Bertrand Russell, in his 1918 Mysticism and Logic and Other Essays (a free eBook), noted that a person who is inclined to believe in mysticism becomes favorable to any arguments supporting such beliefs:
When the intensity of [mystic] emotional conviction subsides, a man who is in the habit of reasoning will search for logical grounds in favour of the belief which he finds in himself. But since the belief already exists, he will be very hospitable to any ground that suggests itself.
He goes on to note that someone so inclined may too readily agree with reasoning that supports his current beliefs rather than examining the evidence on its own merits:
The impulse to logic, not felt while the mystic mood is dominant, reasserts itself as the mood fades, but with a desire to retain the vanishing insight, or at least to prove that it was insight, and that what seems to contradict it is illusion. The logic which thus arises is not quite disinterested or candid, and is inspired by a certain hatred of the daily world to which it is to be applied. Such an attitude naturally does not tend to the best results. Everyone knows that to read an author simply in order to refute him is not the way to understand him; and to read the book of Nature with a conviction that it is all illusion is just as unlikely to lead to understanding. If our logic is to find the common world intelligible, it must not be hostile, but must be inspired by a genuine acceptance such as is not usually to be found among metaphysicians.
Preference/inclination/conviction can lead to erroneous thinking. It can also foster persistence, which is crucial when trying to understand something new and difficult. While disinterestedness is not inclined in one direction, it is more inertia than momentum, lacking the passion required to arrive at difficult knowledge. This is why chess lovers are overwhelmingly better at chess than those with no positive feelings towards the game. “Disinterestedness” can also be claimed falsely to disguise bias.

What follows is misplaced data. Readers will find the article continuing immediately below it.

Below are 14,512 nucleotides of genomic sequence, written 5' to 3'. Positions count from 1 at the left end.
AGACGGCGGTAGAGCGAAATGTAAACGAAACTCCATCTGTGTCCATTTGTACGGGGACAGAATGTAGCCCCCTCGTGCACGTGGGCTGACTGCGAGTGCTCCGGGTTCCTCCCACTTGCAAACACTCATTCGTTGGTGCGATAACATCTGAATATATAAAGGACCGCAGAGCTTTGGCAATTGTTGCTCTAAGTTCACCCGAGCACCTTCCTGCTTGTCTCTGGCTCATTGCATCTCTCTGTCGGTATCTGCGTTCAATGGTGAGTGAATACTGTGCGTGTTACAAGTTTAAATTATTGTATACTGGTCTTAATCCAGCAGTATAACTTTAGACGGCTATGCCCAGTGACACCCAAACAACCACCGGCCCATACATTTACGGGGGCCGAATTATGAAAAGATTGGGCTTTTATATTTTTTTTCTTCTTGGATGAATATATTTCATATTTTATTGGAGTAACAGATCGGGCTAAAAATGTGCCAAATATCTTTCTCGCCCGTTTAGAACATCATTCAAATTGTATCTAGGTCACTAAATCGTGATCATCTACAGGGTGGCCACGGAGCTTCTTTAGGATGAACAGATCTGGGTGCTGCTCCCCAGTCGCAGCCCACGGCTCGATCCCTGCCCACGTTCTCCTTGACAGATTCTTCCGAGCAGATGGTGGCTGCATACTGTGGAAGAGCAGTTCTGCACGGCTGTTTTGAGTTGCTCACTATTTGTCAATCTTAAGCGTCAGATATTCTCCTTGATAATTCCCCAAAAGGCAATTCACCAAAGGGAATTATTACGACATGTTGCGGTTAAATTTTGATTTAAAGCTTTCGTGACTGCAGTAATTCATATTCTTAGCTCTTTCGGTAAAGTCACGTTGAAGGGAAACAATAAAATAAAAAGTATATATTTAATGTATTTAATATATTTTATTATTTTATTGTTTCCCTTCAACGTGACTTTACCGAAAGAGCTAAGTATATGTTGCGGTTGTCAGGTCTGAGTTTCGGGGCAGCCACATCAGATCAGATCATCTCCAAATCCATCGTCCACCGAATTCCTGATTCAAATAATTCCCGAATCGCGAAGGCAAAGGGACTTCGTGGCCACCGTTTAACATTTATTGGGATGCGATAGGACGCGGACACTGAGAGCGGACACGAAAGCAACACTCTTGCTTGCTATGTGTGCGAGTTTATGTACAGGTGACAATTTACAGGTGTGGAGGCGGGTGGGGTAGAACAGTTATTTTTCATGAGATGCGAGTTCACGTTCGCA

In Rupert Sheldrake’s 1998 article, Experimenter Effects in Scientific Research: How Widely are they Neglected?, the author discusses the “experimenter effect”, namely that experimenters can unknowingly guide their experiments to pre-drawn conclusions. “there is overwhelming evidence that experimenters’ attitudes can influence the outcome of experiments… results tend to be biased in the direction of the experimenters’ expectations.” Experimenters are sometimes either more inclined towards one outcome than they let on— turning over just the rocks they like— or not passionate enough— turning over just the lightweight rocks. Of course, these ills are not limited to experimenters; we are all susceptible.
So both the presence and absence of passion are double-edged swords.
Back in 2004 I ran a site comparing Apple’s and Microsoft’s current operating systems. I don’t need to tell you that was a topic ripe for passionate commentary. I wrote A Note about Bias (pages 4-6 in my PDF of the site) and it still holds true today. I asserted that the issue is not whether we have preferences, but whether we let our preferences inhibit our impartial judgment. Here are a few discussion strategies that indicate impartial judgement is impaired:
- Is extremely forgiving of the failings of one yet extremely harsh with the failings of the other
- Changes the subject to reinforce a position
- Makes apologies, justifications or exceptions for X
- Omits crucial content that could alter conclusions
- Exaggerating an issue to strengthen your case
After reading Bertrand’s essay, I’d add another:
- Takes intellectual shortcuts
Bertrand Russel may have revealed his own bias when he suggested the possibility of biased thinking of the other side —an intellectual shortcut to his own conclusion— rather than provide real evidence to support his position. Bertrand’s impartiality becomes still more suspect when he neglects to highlight the shortcomings of distinterestedness.
Since 2005 I’ve added hyperbole to my vocabulary. What a wonderful word and how critical it is today, as it is everywhere (irony intended). Hyperbole can inject lightheartedness into a discussion, and can convey emotion, as long as everyone knows it is not literally true. Hyperbole is best when used casually; in a formal discussion its drawbacks are magnified. When used in thoughtful debate, hyperbole shuns careful consideration, eroding the conversation. People start believing their own hyperbolic statements. Hyperbole pleads its case solely based on emotion, since factually it is untrue. Hyperbole is popular with fear mongerers and sensationalists. Frequent superlatives are a sure sign of hyperbole: nobody, everybody, forever, never, everywhere, best, worst, most, impossible, etc.
I would rewrite the exaggeration bullet to:
- Treats hyperbolic statements as factual
The more these strategies pop-up in a conversation, the more likely impartial judgement has been impaired. For me, it’s three strikes and you’re out.